The contents of a uterus are in the public interest

I spied the front page of the Metro today, that free rag that appears to be spontaneously generated from bus seats.

The news–front page news, the most important of all of the news that is happening in the world–was that famous woman had a miscarriage. It featured a picture of the woman and her boyfriend leaving the doctor’s office, grim-faced and grief-stricken with the gleefully-captalised caption “HEARTACHE”. The text featured two quotes from “sources”, both saying that the people wished to have their privacy respected.

The hypocrisy was stark. Quotes of a plea for privacy juxtaposed with an invasion of privacy.

Front page news? Why are the contents of a famous uterus so important that they are front page news?

It is hardly surprising. The media is obsessed with pregnancy. Famous women are monitored from the second they announce that their uterus is occupied. Breathy features praise these women for maintaining a rake-thin figure with a bump in the middle, like a sated anaconda with a “healthy glow”. Some women are criticised for the fact that pregnancy takes a strain on their body, causing weight gain and fatigue and bad skin. Body language experts are called in, invited to guess the sex of the foetus from the position of the woman’s stomach. The woman’s diet is recounted in great detail. Speculation about how the foetus will emerge is rife: is the famous woman “too posh to push”? Will her cunt ever be the same after a small person has crawled out of it?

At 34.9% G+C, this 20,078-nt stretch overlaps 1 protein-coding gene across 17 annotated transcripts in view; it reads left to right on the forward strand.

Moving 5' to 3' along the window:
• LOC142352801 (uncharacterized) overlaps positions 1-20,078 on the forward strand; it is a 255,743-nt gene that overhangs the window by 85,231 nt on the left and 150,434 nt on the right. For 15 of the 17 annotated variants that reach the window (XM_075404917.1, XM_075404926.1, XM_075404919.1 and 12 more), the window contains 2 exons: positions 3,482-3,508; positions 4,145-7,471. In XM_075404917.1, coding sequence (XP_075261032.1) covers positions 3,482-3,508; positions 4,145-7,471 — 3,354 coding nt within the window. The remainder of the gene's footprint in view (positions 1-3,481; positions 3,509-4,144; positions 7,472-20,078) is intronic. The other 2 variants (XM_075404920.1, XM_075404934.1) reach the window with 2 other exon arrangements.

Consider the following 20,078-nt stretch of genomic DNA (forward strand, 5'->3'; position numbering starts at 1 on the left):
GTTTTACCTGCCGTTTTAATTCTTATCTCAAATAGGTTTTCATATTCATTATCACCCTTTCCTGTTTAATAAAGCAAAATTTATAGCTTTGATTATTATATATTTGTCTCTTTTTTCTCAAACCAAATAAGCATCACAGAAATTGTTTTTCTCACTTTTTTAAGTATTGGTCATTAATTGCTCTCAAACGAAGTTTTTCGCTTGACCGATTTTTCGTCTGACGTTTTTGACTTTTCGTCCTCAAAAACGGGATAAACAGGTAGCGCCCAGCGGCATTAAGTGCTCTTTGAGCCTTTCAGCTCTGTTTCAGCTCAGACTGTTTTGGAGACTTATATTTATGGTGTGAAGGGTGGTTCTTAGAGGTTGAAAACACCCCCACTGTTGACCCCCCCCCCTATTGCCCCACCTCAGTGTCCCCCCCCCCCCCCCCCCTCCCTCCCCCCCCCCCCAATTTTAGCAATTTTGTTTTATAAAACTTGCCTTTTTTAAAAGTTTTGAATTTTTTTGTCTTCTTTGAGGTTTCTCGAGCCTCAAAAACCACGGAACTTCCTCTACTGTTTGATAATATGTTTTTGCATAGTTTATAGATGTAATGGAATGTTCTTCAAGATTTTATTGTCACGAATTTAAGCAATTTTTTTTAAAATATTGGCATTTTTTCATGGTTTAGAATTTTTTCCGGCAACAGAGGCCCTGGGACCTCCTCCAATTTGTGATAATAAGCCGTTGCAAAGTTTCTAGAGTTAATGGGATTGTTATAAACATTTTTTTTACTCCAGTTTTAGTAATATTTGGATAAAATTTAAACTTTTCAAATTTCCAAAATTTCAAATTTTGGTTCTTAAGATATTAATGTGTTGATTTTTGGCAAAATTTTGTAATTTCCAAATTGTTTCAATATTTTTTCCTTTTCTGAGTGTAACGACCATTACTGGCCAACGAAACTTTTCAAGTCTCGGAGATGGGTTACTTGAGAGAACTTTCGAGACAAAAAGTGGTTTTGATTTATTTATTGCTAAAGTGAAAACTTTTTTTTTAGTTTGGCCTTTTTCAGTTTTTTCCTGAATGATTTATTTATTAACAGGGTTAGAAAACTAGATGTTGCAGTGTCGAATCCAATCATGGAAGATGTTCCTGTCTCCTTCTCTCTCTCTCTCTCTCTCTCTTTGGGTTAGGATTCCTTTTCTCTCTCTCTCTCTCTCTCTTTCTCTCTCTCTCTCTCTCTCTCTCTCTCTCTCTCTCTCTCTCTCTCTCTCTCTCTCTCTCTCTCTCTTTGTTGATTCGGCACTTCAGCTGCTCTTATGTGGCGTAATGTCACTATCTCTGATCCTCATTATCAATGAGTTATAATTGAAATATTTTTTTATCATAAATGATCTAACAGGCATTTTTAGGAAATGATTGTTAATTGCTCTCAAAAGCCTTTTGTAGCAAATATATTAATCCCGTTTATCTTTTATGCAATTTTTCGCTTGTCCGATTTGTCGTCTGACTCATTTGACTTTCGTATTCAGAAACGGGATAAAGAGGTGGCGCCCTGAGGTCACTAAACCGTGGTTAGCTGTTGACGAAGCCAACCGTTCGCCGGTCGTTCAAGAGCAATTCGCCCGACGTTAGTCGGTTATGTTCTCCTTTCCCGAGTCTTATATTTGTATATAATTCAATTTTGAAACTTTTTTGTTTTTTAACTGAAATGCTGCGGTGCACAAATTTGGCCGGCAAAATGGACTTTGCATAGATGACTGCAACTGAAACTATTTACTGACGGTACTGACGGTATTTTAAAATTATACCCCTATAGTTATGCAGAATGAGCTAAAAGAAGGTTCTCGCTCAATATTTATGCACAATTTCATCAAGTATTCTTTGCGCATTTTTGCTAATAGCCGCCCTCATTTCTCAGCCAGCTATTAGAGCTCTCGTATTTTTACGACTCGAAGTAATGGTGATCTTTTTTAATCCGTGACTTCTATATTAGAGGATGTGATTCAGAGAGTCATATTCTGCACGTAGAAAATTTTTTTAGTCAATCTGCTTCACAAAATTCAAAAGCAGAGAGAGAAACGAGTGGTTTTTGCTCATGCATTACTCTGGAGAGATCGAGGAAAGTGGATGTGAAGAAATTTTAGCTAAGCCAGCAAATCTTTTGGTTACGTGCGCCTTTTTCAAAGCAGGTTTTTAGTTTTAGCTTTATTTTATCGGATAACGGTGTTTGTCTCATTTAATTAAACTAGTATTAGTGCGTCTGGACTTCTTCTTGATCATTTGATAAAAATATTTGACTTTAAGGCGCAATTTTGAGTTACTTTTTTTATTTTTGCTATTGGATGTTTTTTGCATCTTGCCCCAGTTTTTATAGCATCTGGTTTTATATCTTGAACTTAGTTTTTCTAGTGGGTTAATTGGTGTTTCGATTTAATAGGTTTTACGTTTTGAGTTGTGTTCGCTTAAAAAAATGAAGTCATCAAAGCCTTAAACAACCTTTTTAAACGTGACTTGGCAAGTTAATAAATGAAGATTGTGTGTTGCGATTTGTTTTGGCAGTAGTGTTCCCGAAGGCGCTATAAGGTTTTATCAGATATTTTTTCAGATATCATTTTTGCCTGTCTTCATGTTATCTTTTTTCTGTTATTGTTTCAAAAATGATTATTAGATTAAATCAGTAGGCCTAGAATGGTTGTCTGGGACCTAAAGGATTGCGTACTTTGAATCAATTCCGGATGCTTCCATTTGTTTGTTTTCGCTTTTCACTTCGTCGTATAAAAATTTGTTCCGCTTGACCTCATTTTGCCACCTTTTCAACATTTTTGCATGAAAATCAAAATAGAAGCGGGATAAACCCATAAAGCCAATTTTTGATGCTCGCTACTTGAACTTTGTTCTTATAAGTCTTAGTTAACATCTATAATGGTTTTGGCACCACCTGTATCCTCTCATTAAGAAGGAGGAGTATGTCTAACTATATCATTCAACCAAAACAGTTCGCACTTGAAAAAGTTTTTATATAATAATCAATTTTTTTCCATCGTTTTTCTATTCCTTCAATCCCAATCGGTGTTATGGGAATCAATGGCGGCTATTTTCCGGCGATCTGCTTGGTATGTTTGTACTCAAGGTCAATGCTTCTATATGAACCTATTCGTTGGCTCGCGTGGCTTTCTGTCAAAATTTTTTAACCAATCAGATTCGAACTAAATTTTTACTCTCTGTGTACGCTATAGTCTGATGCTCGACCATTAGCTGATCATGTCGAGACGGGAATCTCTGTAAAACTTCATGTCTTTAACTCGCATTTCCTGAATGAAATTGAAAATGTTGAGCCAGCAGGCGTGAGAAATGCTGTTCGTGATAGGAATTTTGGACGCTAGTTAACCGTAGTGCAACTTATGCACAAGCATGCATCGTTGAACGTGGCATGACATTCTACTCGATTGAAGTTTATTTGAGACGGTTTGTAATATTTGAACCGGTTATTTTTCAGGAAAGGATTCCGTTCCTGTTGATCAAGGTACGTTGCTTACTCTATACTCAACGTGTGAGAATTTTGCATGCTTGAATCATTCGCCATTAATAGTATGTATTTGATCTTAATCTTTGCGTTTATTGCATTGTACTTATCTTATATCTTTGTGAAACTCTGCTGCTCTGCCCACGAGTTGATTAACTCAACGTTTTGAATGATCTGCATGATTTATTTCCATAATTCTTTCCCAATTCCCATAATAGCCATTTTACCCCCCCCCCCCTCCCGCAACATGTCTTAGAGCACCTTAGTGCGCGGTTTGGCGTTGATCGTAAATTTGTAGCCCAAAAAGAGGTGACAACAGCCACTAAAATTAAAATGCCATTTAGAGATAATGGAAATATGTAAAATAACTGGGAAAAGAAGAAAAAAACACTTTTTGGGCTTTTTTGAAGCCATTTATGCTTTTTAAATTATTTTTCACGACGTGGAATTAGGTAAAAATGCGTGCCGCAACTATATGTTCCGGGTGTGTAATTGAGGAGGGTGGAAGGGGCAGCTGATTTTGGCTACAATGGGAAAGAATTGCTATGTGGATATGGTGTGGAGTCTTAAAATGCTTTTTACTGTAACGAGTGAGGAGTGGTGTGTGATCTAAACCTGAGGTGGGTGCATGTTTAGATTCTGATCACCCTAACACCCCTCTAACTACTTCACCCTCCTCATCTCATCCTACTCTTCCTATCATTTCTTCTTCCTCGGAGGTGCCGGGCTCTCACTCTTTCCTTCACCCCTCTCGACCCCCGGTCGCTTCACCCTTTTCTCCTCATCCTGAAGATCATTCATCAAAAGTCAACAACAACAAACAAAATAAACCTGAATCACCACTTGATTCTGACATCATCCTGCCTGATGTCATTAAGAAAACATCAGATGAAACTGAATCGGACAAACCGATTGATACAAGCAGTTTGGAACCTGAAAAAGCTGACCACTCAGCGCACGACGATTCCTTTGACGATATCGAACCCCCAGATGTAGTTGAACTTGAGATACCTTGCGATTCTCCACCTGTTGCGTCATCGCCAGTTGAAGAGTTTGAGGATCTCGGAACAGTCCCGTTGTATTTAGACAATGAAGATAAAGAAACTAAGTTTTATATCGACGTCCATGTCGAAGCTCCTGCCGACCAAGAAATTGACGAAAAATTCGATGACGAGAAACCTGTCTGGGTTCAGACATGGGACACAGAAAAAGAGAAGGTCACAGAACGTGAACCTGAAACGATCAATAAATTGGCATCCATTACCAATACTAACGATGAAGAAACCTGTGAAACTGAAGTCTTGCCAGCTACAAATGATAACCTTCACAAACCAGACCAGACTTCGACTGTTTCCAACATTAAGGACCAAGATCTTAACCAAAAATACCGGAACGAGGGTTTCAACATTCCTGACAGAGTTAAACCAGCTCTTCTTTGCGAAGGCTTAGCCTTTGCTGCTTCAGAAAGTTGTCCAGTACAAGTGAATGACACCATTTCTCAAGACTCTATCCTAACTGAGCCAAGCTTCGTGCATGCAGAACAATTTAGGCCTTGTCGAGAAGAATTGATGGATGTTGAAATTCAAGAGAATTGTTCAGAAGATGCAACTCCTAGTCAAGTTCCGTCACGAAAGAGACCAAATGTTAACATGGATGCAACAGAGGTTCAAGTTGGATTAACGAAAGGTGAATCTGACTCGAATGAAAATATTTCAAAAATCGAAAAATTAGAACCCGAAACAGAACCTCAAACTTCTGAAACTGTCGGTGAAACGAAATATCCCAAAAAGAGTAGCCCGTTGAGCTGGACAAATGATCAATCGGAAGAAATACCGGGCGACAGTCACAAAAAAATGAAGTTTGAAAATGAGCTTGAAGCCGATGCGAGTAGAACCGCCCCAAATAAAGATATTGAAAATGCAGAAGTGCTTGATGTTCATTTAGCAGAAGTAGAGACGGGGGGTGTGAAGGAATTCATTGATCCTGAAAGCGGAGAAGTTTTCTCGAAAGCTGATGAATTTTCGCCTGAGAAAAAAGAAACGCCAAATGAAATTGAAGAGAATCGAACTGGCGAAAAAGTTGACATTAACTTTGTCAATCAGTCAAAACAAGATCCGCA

Even when a famous woman is not pregnant, the media cannot help themselves but gossip. She has a new boyfriend, and she is wearing a loose top. She must be pregnant. Her stomach bulges slightly. This is unnatural; she must be pregnant. She hasn’t been out and about for a while. She must be pregnant.

For those women unlucky enough to experience a miscarriage, this news is brazenly splashed across the media. It is in the public interest. We must be updated on every second of a woman’s pregnancy, at the expense of her personal privacy.

Her uterus is public property.

Is it really so surprising that the contents of a woman’s uterus are considered so fascinating?

After all, since the dawn of civilisation, women have tried to abort pregnancies, and the patriarchy has tried to stop them. Throughout the ages, society has tried to control the contents of a woman’s uterus. Forced pregnancies and forced abortions are written into our culture.

To many, the contents of a woman’s uterus are her own business; she may do with them what she wishes. We are pro-choice because we do not believe we have the right to make that choice for another person.

To others, though, the contents of a woman’s uterus are their business. They try to exert control through the law, through religion, through hijacking sex education and through harassment. They have jammed our culture; our media is riddled with detailed accounts of pregnancy, infertility and miscarriage.

They have made the contents of a uterus public interest.

In a bow to this, I shall declare the contents of my uterus: tumbleweeds, cobwebs, and the skeletons of old lovers who went too far.

You need to know this.  The contents of a uterus are important to you.


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